Most recipes work best when their star ingredient is abundantly, gloriously at peak. Definitely the case this week, which features Tangerine Beef Stir-Fry. In this instance, clementine oranges stand in for tangerines; the difference is subtle, but clementines are, if anything, even more flavorful and vibrant than tangerines. Particularly right now, when they’re at their apogee.
This is the second time clementine oranges have been featured recently, following last month’s Clementine Cupcakes. When the market provides such perfection in surplus, why not take advantage of the excellence?
All those sweet, juicy clementine oranges brought to mind a recipe found several years ago in the sadly now-defunct Everyday Food magazine. Citrus most commonly accompanies poultry, but it works well with beef too. There’s something about the sweet tartness of clementines that prevents beef’s richness from overwhelming the dish.
Taken in combination with scallions’ fresh, mild burn and the more defined heat ginger and red peppers bring, clementines smooth the edges and ease their bite to a smoldering tingle. The oranges also brighten the dish, both visually and in taste. This effervescence is welcome any time of year, but especially so now, beneath winter’s full weight. These little oranges liberate us from such drudgery.
Some of you tried this dish when it was prepared, and were most generous in your comments. This was a novel experience, in cooking for a “live” audience, and in sharing something other than a sweet creation. Thank you; your enthusiasm is greatly appreciated.
My own opinion is that the dish turned out well, but that it also can be improved. Mainly, by dialing back the astringency just a bit and slightly reducing the amount of red peppers, ginger and vinegar. Nothing drastic, but subtle changes that will make this even better the next time.
All in all, though, you can’t go wrong with clementine oranges, the star of this entry and of the season!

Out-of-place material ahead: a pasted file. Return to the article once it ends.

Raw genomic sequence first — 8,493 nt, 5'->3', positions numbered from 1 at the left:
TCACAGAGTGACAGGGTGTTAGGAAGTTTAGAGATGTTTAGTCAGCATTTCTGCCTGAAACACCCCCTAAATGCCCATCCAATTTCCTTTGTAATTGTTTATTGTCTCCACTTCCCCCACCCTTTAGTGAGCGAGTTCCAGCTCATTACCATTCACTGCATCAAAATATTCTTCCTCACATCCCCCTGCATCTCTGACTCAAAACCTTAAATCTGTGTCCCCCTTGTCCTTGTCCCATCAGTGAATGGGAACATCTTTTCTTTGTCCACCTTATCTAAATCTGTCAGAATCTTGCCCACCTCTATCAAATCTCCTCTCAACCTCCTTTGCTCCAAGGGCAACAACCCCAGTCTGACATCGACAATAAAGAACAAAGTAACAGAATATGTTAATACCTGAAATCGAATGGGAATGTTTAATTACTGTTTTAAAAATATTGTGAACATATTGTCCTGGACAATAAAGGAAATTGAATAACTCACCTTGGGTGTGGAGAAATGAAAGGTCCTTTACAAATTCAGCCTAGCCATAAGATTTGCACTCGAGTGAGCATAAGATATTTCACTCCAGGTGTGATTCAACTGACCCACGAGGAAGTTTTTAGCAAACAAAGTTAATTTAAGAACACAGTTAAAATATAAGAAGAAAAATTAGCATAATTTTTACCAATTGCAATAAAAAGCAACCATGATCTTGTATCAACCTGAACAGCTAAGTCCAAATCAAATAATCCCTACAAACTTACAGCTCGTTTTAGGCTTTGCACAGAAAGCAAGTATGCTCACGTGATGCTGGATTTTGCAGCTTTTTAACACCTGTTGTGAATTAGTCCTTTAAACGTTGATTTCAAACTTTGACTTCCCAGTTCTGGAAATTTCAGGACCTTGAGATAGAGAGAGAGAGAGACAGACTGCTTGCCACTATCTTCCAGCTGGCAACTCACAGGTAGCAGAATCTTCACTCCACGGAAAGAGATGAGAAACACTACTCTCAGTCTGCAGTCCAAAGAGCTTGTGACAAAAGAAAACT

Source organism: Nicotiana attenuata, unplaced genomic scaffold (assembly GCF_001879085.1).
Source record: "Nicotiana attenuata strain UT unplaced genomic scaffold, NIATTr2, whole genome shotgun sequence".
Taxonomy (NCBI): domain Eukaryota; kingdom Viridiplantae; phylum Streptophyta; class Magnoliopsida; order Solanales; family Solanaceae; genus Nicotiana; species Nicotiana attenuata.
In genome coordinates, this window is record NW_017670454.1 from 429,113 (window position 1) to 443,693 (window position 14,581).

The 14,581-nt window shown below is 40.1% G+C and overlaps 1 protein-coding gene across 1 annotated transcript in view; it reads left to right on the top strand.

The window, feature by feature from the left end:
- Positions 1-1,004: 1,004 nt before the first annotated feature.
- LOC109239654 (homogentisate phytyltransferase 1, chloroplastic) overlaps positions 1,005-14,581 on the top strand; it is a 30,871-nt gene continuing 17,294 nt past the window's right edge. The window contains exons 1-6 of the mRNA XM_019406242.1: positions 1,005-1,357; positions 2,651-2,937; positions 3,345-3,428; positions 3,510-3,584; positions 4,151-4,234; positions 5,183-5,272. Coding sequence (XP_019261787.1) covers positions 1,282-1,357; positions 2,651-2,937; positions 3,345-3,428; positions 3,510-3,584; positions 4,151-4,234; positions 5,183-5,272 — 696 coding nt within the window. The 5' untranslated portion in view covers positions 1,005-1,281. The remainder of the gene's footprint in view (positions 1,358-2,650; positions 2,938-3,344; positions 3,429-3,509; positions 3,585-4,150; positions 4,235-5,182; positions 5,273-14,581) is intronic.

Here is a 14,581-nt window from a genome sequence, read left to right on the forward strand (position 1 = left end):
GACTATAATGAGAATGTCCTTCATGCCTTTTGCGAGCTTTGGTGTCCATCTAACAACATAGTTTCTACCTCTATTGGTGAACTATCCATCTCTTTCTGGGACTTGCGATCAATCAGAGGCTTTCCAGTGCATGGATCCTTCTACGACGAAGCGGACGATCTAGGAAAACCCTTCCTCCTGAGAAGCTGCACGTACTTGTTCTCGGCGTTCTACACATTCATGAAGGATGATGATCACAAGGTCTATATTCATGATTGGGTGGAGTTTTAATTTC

Tangerine (Clementine) Beef Stir-Fry
- 1 and 1/2 pounds sirloin, sliced thinly against the grain
- 1 bunch scallions, 1 scallion sliced thinly, the rest cut into thirds lengthwise
- 3 tablespoons minced fresh ginger
- 1/2 teaspoon red-pepper flakes (*1)
- 2 strips tangerine zest, plus 3 tablespoons tangerine juice (*2)
- 2 and 1/2 teaspoons cornstarch
- 1/4 teaspoon coarse salt
- 1 tablespoon soy sauce
- 1 tablespoon rice vinegar
- 2 tablespoons sugar
- 2 tablespoons vegetable oil (*3)
In a medium bowl, combine beef, thinly sliced scallion, red pepper flakes, tangerine zest, cornstarch and salt. Toss to coat well.
In a small bowl, combine tangerine juice, soy sauce, vinegar, sugar and two tablespoons of water.
Put a wok (or a large skillet) over high heat until hot. Add the oil and swirl to coat the bottom. Add the beef mixture and the remaining scallions. Stir constantly, until the beef is browned, about 5 minutes. Add the tangerine juice mixture and stir constantly, until the sauce bubbles and is thickened slightly, about 3 minutes. Serve over rice.
1 – Instead of the pepper flakes I used a Thai bird chili, minced of course.
2 – Use a vegetable peeler to extract strips of the zest. Be careful to slice shallowly, and not to take any of the bitter white pith which is directly beneath the zest. As you can see, there are a lot more than just two strips of zest, even in the single serving pictured above. All in all, I zested four clementines, wishing to increase their taste profile. It is Clementine Beef after all. Likewise, I added considerably more than just three tablespoons of the juice. Double that, at least. Trust me, it won’t be overpowering. Nowhere close. Also, a bit of the pulp doesn’t hurt.
3 – As with most Asian dishes, I prefer to use peanut oil.